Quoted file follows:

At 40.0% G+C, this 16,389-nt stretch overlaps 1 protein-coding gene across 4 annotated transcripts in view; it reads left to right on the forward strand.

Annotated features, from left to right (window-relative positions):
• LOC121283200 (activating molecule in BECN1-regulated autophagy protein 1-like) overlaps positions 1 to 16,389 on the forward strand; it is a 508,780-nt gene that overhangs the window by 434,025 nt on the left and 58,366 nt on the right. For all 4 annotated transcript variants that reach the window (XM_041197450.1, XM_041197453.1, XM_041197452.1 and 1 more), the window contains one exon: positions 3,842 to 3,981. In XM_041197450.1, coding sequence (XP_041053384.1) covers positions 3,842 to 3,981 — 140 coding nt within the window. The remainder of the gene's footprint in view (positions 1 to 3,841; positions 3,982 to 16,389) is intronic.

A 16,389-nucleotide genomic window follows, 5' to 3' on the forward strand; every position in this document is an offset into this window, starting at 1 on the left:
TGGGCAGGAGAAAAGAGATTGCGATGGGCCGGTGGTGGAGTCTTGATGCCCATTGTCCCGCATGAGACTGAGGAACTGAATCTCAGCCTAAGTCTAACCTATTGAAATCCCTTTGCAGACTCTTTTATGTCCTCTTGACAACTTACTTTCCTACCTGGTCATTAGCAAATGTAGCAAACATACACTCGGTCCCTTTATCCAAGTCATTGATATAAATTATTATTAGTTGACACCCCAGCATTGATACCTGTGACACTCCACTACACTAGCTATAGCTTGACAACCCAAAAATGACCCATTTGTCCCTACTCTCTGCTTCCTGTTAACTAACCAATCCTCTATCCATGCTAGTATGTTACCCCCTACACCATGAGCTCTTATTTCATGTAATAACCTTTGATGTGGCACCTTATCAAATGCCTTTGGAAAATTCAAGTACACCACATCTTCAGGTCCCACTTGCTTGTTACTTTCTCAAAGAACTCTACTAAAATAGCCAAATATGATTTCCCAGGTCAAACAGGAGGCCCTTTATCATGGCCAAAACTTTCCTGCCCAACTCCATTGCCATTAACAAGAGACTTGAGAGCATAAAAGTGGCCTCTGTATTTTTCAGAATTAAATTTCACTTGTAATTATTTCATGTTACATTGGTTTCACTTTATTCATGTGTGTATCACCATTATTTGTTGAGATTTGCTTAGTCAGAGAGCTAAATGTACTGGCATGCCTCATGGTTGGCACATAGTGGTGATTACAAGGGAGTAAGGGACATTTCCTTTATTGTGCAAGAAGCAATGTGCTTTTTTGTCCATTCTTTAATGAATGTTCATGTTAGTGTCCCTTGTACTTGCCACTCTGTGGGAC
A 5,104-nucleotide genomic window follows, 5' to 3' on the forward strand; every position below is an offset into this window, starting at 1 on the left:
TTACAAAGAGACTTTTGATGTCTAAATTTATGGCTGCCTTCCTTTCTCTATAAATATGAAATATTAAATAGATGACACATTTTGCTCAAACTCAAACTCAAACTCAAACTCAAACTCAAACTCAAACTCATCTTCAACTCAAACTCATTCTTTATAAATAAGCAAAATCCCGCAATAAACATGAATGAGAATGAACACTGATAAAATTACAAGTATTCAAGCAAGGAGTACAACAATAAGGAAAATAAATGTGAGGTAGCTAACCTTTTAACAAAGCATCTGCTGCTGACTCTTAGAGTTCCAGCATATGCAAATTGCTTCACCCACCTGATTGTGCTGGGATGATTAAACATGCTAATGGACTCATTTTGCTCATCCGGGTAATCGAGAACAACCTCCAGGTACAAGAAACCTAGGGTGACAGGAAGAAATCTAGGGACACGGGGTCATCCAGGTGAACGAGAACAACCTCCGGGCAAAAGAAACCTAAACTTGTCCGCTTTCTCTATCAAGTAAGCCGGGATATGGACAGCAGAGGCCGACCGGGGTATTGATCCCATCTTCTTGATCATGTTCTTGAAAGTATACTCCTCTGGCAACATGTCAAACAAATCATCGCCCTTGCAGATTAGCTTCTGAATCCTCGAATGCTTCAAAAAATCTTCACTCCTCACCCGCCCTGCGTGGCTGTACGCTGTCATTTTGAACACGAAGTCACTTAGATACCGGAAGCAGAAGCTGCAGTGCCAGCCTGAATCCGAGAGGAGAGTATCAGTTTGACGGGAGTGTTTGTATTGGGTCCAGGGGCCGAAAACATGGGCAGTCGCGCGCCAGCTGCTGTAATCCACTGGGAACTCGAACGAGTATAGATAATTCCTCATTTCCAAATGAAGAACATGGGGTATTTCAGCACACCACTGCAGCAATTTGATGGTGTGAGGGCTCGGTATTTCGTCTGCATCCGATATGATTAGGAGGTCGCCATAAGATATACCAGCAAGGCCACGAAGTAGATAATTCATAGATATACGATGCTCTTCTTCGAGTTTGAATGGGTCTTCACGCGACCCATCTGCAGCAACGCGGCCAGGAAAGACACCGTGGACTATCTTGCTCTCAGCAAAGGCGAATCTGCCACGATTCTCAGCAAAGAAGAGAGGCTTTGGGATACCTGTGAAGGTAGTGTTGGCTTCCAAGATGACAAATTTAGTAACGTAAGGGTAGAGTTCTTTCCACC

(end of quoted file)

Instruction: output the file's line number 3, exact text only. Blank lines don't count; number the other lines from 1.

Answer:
• LOC121283200 (activating molecule in BECN1-regulated autophagy protein 1-like) overlaps positions 1 to 16,389 on the forward strand; it is a 508,780-nt gene that overhangs the window by 434,025 nt on the left and 58,366 nt on the right. For all 4 annotated transcript variants that reach the window (XM_041197450.1, XM_041197453.1, XM_041197452.1 and 1 more), the window contains one exon: positions 3,842 to 3,981. In XM_041197450.1, coding sequence (XP_041053384.1) covers positions 3,842 to 3,981 — 140 coding nt within the window. The remainder of the gene's footprint in view (positions 1 to 3,841; positions 3,982 to 16,389) is intronic.